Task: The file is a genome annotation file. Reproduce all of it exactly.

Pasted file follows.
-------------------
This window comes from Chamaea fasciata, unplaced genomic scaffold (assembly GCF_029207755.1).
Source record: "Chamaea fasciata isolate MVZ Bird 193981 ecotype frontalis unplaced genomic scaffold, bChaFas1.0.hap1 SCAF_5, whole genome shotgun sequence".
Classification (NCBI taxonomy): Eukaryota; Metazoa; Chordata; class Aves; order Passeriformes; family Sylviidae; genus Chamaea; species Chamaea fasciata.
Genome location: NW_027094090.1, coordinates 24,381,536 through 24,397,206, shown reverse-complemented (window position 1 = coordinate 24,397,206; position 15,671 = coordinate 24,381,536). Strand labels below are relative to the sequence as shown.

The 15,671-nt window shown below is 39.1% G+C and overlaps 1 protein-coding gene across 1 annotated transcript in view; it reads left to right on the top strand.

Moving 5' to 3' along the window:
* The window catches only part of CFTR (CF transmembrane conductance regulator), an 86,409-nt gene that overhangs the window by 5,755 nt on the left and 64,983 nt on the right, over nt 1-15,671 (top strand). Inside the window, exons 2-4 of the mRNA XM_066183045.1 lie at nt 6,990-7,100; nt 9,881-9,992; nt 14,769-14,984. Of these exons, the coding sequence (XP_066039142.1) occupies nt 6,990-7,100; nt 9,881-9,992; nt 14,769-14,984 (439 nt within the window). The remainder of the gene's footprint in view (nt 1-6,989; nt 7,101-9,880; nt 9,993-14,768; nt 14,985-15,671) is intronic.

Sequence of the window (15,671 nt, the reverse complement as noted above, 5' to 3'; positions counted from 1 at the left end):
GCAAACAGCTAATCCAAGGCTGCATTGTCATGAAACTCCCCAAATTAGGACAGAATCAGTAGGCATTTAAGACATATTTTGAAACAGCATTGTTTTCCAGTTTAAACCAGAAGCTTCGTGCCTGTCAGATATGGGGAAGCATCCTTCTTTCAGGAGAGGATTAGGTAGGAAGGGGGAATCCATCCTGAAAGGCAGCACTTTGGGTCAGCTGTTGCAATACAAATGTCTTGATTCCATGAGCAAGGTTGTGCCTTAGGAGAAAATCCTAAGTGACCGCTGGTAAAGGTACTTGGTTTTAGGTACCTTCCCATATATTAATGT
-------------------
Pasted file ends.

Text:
This window comes from Chamaea fasciata, unplaced genomic scaffold (assembly GCF_029207755.1).
Source record: "Chamaea fasciata isolate MVZ Bird 193981 ecotype frontalis unplaced genomic scaffold, bChaFas1.0.hap1 SCAF_5, whole genome shotgun sequence".
Classification (NCBI taxonomy): Eukaryota; Metazoa; Chordata; class Aves; order Passeriformes; family Sylviidae; genus Chamaea; species Chamaea fasciata.
Genome location: NW_027094090.1, coordinates 24,381,536 through 24,397,206, shown reverse-complemented (window position 1 = coordinate 24,397,206; position 15,671 = coordinate 24,381,536). Strand labels below are relative to the sequence as shown.

The 15,671-nt window shown below is 39.1% G+C and overlaps 1 protein-coding gene across 1 annotated transcript in view; it reads left to right on the top strand.

Moving 5' to 3' along the window:
* The window catches only part of CFTR (CF transmembrane conductance regulator), an 86,409-nt gene that overhangs the window by 5,755 nt on the left and 64,983 nt on the right, over nt 1-15,671 (top strand). Inside the window, exons 2-4 of the mRNA XM_066183045.1 lie at nt 6,990-7,100; nt 9,881-9,992; nt 14,769-14,984. Of these exons, the coding sequence (XP_066039142.1) occupies nt 6,990-7,100; nt 9,881-9,992; nt 14,769-14,984 (439 nt within the window). The remainder of the gene's footprint in view (nt 1-6,989; nt 7,101-9,880; nt 9,993-14,768; nt 14,985-15,671) is intronic.

Sequence of the window (15,671 nt, the reverse complement as noted above, 5' to 3'; positions counted from 1 at the left end):
GCAAACAGCTAATCCAAGGCTGCATTGTCATGAAACTCCCCAAATTAGGACAGAATCAGTAGGCATTTAAGACATATTTTGAAACAGCATTGTTTTCCAGTTTAAACCAGAAGCTTCGTGCCTGTCAGATATGGGGAAGCATCCTTCTTTCAGGAGAGGATTAGGTAGGAAGGGGGAATCCATCCTGAAAGGCAGCACTTTGGGTCAGCTGTTGCAATACAAATGTCTTGATTCCATGAGCAAGGTTGTGCCTTAGGAGAAAATCCTAAGTGACCGCTGGTAAAGGTACTTGGTTTTAGGTACCTTCCCATATATTAATGT